For real this time, I mean?

It depends.

In my internet wanderings, I found myself on the Wikipedia page for bisphenol A. Although Canada deemed it a toxic substance six months ago, I was surprised to learn how nasty it really is. Knowing that it is/was used in the lining of food and drink cans, I decided to look up the source of what must be my greatest exposure. Coke!

Their Canadian site has a link called The Facts On BPA right on the first page that appears after choosing your preferred language. Given the status of BPA in Canada, I had expected that if they said anything about it, it would be that they had stopped using it and all is well in Coca-Cola land.

To my surprise, I was entirely wrong. They say that the levels of BPA in the Coca-Cola products are safe, and all is well in Coca-Cola land. Could they still really be using it, or have they simply failed to update the page?

I decided to find out. They offer no option to contact the Canadian office on-line so I wrote a letter. It’ll go into the mail sometime this weekend. I’ve added the appropriate links, though they won’t appear in the printed copy, of course.

[my address]

April 8, 2011
Coca-Cola Canada
3389 Steeles Avenue East, #500
Toronto, Ontario
M2H 3S8

Ladies and Gentlemen

I read with interest the page on your web site called, The Facts on BPA. While I appreciate knowing that the levels of bisphenol A that leech into your products from the packaging is below the limits set by Health Canada, I’m still very concerned about exposure to this chemical. My concern is centred on the fact that BPA is an endocrine disruptor, which is very different than a substance that’s simply poisonous or otherwise toxic. Further, last year’s Statistics Canada study that found BPA in 91% of those tested, including Canadians from age 6 to 79, concerns me.

I’m sure I’m not telling you anything you don’t already know.

Your BPA facts page carries a copyright notice from 2008, yet the Federal Government added BPA to Canada’s toxic substance’s list six months ago.

Does Coca-Cola sold in Canada still contain BPA in its packaging? If so, are you planning on discontinuing the use of BPA in your product packaging at any definite date in the future?

I’m asking for a clear answer to these questions because I enjoy Coca-Cola. I want to know what I’m drinking and the lack of a clear answer will simply force me to assume the worst.

On a related topic, I’m disappointed with your web site. After selecting Contact Us, you offer only postal addresses to the Canadian offices. As soon as I choose the on-line option, I’m taken to site, which is located in another country subject to different environmental regulations.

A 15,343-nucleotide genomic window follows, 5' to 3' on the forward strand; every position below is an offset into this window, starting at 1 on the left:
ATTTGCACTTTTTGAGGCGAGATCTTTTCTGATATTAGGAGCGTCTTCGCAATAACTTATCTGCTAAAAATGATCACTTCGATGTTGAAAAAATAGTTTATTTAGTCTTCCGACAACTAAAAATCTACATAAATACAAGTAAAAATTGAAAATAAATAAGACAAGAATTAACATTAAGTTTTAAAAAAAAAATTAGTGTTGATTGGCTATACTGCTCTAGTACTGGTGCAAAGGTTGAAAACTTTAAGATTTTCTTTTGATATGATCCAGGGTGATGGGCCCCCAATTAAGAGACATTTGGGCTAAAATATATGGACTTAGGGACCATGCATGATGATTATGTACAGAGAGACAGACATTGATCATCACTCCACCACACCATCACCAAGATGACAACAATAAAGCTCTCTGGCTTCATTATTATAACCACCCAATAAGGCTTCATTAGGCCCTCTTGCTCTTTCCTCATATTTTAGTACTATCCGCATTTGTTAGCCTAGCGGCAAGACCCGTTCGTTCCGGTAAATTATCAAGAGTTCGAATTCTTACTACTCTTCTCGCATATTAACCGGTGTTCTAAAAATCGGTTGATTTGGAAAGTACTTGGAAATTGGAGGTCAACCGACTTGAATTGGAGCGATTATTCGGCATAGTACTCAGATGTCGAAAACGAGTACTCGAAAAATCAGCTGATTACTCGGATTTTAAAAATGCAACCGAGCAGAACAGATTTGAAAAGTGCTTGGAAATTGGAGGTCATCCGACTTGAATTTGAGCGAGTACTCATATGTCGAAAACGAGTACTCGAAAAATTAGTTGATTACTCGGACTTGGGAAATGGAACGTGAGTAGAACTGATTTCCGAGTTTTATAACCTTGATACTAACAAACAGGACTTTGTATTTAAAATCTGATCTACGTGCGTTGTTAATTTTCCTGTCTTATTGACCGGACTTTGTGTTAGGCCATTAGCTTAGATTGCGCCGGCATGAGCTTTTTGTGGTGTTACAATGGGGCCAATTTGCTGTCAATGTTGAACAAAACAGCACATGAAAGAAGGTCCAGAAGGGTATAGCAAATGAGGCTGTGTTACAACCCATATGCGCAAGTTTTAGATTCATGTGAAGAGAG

Further, on that site there’s a page called Addressing Your Questions which includes an answer about BPA. The answer includes this text:

While we are very aware of the highly publicized concerns and viewpoints that have been expressed about BPA, our point of view is that the scientific consensus on this issue is most accurately reflected in the opinions expressed by those regulatory agencies whose missions and responsibilities are to protect the public’s health.

The consensus repeatedly stated among regulatory agencies in Australia, Canada, Europe, Germany, Japan, New Zealand and the United States is that current levels of exposure to BPA through beverage packaging do not pose a health risk to the general population, including children.

Surely Coca-Cola isn’t suggesting that Canada is expressing a determination of the safety of BPA by categorizing it as toxic?

You’ve left me no option to contact you other than writing and mailing a letter. In return, I’d appreciate the courtesy of clear and frank responses to my questions and concerns.


Rick Pali

The Addressing Your Questions page also answers the question:

Is Coca-Cola looking for alternatives to can liners containing BPA?

We continuously look for alternatives to improve our packaging, while maintaining its safety and quality, to address consumers’ preferences and needs or to enhance the performance of the packaging.

We are working with third-parties that produce can liners to explore possibilities that include alternatives to liners with BPA. Currently, the only commercially viable lining systems for the mass production of aluminum beverage cans contain BPA.

Well, if the only viable can liner includes BPA, maybe it’s time that I did some exploring of my own, namely for other beverages that don’t come in plastic bottles or cans. Perhaps water. The price is right, it’s good for you, and it couldn’t have fewer calories.

Yes, I did try that before, and I stayed off Coke for a few months, but I came back. If they reply with marketing double-talk bullshit, it will be comparatively easy to say a more permanent goodbye to Coke. There’s no better inducement to leave a product behind than being treated like an ass by the manufacturer. They’ve already dug themselves a hole by claiming that Canada is among the countries whose regulators have no issue with BPA, and I am not impressed. We’ll see what they have to say for themselves.

What I do depends entirely on how they treat me, both in terms of their reply, and the contents of their product.